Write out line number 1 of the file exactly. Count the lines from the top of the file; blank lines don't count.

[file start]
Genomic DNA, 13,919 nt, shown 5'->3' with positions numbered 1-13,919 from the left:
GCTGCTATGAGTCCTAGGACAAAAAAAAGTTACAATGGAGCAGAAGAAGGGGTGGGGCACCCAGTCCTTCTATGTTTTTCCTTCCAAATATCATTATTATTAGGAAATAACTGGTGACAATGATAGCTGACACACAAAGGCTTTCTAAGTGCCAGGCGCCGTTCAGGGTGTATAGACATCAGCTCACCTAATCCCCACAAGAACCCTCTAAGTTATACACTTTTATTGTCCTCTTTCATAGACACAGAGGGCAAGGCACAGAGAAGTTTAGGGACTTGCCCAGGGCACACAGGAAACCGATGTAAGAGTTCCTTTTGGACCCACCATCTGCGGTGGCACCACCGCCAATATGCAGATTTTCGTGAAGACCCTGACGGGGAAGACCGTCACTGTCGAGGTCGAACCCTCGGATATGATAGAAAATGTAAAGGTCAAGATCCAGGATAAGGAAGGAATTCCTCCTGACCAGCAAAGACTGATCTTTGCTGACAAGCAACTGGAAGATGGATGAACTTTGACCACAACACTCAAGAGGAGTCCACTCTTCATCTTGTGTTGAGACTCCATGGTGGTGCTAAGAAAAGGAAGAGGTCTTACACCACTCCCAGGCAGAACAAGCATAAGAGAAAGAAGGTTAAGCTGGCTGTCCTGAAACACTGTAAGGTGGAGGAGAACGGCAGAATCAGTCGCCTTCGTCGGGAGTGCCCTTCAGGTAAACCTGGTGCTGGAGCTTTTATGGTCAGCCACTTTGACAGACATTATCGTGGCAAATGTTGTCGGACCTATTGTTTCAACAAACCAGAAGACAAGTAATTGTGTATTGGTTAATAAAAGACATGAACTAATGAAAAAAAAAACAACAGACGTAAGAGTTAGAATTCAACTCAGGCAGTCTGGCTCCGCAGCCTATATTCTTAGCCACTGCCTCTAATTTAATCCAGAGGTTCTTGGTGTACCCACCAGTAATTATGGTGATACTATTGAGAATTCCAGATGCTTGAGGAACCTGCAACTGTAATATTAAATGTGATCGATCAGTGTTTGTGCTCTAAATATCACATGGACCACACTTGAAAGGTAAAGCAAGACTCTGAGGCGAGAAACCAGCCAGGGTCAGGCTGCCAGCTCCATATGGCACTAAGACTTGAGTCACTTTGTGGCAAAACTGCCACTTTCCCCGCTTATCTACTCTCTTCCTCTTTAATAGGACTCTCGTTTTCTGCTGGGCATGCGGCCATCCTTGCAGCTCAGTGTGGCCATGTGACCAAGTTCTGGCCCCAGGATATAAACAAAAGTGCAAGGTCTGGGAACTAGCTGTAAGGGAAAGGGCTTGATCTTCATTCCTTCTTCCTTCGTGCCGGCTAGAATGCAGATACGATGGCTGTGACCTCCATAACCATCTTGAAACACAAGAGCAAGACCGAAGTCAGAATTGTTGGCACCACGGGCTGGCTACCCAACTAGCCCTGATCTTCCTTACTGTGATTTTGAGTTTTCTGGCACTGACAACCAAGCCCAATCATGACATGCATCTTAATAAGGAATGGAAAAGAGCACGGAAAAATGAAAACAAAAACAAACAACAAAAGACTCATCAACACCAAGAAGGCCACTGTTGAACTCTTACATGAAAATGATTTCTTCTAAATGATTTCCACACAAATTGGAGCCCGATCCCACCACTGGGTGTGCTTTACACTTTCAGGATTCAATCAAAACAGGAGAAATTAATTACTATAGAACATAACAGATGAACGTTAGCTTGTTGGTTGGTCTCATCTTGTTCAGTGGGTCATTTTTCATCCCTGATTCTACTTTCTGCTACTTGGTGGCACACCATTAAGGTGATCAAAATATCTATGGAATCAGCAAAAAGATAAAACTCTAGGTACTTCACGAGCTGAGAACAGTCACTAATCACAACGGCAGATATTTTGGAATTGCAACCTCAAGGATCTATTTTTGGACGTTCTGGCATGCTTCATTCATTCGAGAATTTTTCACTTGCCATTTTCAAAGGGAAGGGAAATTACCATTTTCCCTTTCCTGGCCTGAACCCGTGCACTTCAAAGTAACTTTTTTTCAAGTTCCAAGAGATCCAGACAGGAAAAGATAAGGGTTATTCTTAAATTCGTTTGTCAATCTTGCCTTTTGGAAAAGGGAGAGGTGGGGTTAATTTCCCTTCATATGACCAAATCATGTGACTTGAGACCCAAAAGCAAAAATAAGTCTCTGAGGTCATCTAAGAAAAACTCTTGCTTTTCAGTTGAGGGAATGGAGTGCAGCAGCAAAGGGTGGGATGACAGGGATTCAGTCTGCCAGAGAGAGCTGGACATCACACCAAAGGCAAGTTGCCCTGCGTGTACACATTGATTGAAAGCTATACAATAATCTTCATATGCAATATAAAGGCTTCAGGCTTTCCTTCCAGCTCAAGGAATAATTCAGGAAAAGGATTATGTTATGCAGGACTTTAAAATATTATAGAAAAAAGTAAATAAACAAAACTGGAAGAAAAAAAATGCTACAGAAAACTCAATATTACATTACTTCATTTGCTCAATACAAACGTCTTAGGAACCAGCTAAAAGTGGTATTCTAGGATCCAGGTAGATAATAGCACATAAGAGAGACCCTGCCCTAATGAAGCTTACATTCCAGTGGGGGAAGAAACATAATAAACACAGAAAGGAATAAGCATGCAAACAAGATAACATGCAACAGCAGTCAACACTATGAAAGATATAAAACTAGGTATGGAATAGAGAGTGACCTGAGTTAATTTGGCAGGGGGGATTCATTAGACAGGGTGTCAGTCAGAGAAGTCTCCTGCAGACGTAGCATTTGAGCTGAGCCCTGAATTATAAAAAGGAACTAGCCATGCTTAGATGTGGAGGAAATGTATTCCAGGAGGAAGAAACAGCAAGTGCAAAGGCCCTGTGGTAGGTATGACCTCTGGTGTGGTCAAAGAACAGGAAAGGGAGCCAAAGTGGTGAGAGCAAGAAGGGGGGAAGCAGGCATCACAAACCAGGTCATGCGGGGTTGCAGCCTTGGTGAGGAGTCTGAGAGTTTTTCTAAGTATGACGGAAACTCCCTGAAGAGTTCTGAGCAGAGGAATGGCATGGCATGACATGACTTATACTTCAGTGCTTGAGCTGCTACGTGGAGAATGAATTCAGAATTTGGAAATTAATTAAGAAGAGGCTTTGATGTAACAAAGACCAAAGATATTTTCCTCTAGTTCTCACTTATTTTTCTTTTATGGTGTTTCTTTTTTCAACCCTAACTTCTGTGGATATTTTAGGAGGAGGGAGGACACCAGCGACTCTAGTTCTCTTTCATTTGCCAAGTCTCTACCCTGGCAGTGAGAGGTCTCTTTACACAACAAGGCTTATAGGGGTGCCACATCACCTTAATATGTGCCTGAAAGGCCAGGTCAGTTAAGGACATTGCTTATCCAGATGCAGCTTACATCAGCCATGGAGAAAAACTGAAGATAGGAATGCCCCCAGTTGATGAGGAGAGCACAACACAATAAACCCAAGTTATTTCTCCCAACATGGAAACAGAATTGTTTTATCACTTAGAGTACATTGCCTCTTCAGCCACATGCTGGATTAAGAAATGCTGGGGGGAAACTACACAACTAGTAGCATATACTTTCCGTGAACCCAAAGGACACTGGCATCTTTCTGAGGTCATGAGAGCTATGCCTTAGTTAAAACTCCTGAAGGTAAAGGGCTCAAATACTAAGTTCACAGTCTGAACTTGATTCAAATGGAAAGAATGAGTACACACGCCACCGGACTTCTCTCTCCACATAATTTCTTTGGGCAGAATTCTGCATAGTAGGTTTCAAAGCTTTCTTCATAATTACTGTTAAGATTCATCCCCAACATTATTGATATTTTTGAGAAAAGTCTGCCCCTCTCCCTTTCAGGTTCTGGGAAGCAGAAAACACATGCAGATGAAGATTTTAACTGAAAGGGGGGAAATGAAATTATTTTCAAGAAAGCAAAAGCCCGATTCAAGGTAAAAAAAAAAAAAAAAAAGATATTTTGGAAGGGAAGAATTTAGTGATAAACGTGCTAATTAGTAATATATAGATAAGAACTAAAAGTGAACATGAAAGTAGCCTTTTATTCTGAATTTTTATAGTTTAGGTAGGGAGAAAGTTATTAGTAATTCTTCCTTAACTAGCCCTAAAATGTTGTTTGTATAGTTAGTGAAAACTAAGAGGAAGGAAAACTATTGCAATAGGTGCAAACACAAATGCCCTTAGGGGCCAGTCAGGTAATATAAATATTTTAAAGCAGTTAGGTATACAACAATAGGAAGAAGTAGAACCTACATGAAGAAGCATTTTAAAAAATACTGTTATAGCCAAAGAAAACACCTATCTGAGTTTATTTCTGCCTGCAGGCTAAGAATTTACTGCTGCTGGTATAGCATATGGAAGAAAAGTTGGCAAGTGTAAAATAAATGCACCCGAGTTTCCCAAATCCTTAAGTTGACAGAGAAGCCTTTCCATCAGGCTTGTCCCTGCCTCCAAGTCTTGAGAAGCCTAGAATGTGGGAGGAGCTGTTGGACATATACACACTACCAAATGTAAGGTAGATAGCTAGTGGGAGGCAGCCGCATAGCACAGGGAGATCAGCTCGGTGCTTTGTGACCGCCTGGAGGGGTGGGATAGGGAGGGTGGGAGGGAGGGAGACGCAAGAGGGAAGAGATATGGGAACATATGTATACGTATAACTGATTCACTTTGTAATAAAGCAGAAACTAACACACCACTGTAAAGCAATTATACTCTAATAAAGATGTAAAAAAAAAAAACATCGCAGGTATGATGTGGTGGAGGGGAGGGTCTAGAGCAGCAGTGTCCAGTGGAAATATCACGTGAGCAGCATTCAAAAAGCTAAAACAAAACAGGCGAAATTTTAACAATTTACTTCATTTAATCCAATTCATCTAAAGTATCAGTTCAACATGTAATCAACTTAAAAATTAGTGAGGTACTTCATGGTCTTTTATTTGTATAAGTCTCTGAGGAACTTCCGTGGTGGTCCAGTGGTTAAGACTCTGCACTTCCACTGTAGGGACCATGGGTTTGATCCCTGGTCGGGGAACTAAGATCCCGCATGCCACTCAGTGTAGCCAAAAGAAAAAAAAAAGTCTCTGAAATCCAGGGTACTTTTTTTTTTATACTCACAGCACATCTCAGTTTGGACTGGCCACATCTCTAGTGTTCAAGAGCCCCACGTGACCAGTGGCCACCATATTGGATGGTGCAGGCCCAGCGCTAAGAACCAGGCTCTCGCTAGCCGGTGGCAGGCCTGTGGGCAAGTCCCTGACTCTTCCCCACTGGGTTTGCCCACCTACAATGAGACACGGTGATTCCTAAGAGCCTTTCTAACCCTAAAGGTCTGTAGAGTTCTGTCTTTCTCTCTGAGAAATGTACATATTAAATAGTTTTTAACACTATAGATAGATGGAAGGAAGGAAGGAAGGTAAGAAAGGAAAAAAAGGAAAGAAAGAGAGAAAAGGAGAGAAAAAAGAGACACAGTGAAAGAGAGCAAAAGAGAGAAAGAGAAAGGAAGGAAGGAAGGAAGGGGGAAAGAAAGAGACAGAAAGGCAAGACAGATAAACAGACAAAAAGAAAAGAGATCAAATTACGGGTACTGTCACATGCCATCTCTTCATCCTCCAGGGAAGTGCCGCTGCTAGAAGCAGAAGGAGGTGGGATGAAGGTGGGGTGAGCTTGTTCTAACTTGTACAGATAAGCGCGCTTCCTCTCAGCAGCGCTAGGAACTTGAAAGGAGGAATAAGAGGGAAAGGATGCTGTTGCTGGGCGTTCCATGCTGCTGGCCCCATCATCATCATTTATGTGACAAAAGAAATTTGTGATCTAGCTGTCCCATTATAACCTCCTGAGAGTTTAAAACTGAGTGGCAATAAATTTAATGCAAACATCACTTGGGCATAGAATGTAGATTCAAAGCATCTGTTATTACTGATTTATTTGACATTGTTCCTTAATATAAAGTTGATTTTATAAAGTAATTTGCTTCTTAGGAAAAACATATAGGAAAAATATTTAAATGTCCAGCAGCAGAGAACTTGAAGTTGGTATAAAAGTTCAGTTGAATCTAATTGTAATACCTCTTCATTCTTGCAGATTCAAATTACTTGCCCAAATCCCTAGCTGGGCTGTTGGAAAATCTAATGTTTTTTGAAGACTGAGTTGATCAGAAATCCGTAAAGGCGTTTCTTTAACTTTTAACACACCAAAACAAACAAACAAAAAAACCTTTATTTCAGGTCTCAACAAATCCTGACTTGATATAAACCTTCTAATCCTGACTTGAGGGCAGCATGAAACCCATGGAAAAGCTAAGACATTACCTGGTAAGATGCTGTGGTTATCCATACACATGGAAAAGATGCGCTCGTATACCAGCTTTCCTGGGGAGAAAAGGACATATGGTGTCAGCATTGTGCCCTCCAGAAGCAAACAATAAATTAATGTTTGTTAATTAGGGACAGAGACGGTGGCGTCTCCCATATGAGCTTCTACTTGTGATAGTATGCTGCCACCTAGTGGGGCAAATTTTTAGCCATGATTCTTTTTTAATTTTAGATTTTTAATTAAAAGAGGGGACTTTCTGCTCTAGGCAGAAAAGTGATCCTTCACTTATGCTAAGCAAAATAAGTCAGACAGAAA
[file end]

Genomic DNA, 13,919 nt, shown 5'->3' with positions numbered 1-13,919 from the left: